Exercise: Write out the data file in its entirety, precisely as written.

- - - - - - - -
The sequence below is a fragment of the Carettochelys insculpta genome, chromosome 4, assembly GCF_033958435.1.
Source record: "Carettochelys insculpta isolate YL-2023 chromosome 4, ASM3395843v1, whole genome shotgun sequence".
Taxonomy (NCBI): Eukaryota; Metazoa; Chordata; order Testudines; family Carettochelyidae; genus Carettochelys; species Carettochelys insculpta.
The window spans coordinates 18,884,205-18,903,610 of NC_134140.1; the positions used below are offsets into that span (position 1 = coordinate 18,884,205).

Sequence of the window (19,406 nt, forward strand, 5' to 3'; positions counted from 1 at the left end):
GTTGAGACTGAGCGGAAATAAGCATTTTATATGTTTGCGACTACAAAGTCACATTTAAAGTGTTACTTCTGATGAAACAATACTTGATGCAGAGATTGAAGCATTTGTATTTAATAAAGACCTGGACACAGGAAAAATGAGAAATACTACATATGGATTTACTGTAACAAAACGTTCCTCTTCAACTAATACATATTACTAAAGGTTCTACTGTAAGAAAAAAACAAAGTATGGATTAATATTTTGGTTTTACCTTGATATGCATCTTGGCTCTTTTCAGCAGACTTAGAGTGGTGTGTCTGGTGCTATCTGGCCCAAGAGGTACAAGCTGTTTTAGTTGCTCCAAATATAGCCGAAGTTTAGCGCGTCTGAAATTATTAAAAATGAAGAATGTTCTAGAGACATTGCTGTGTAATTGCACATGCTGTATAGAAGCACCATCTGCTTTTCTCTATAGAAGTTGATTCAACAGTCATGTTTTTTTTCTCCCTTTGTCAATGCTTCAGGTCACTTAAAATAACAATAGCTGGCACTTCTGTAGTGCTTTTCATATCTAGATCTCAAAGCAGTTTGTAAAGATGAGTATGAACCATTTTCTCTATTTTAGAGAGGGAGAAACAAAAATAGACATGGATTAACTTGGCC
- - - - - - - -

The sequence below is a fragment of the Carettochelys insculpta genome, chromosome 4, assembly GCF_033958435.1.
Source record: "Carettochelys insculpta isolate YL-2023 chromosome 4, ASM3395843v1, whole genome shotgun sequence".
Taxonomy (NCBI): Eukaryota; Metazoa; Chordata; order Testudines; family Carettochelyidae; genus Carettochelys; species Carettochelys insculpta.
The window spans coordinates 18,884,205-18,903,610 of NC_134140.1; the positions used below are offsets into that span (position 1 = coordinate 18,884,205).

Sequence of the window (19,406 nt, forward strand, 5' to 3'; positions counted from 1 at the left end):
GTTGAGACTGAGCGGAAATAAGCATTTTATATGTTTGCGACTACAAAGTCACATTTAAAGTGTTACTTCTGATGAAACAATACTTGATGCAGAGATTGAAGCATTTGTATTTAATAAAGACCTGGACACAGGAAAAATGAGAAATACTACATATGGATTTACTGTAACAAAACGTTCCTCTTCAACTAATACATATTACTAAAGGTTCTACTGTAAGAAAAAAACAAAGTATGGATTAATATTTTGGTTTTACCTTGATATGCATCTTGGCTCTTTTCAGCAGACTTAGAGTGGTGTGTCTGGTGCTATCTGGCCCAAGAGGTACAAGCTGTTTTAGTTGCTCCAAATATAGCCGAAGTTTAGCGCGTCTGAAATTATTAAAAATGAAGAATGTTCTAGAGACATTGCTGTGTAATTGCACATGCTGTATAGAAGCACCATCTGCTTTTCTCTATAGAAGTTGATTCAACAGTCATGTTTTTTTTCTCCCTTTGTCAATGCTTCAGGTCACTTAAAATAACAATAGCTGGCACTTCTGTAGTGCTTTTCATATCTAGATCTCAAAGCAGTTTGTAAAGATGAGTATGAACCATTTTCTCTATTTTAGAGAGGGAGAAACAAAAATAGACATGGATTAACTTGGCC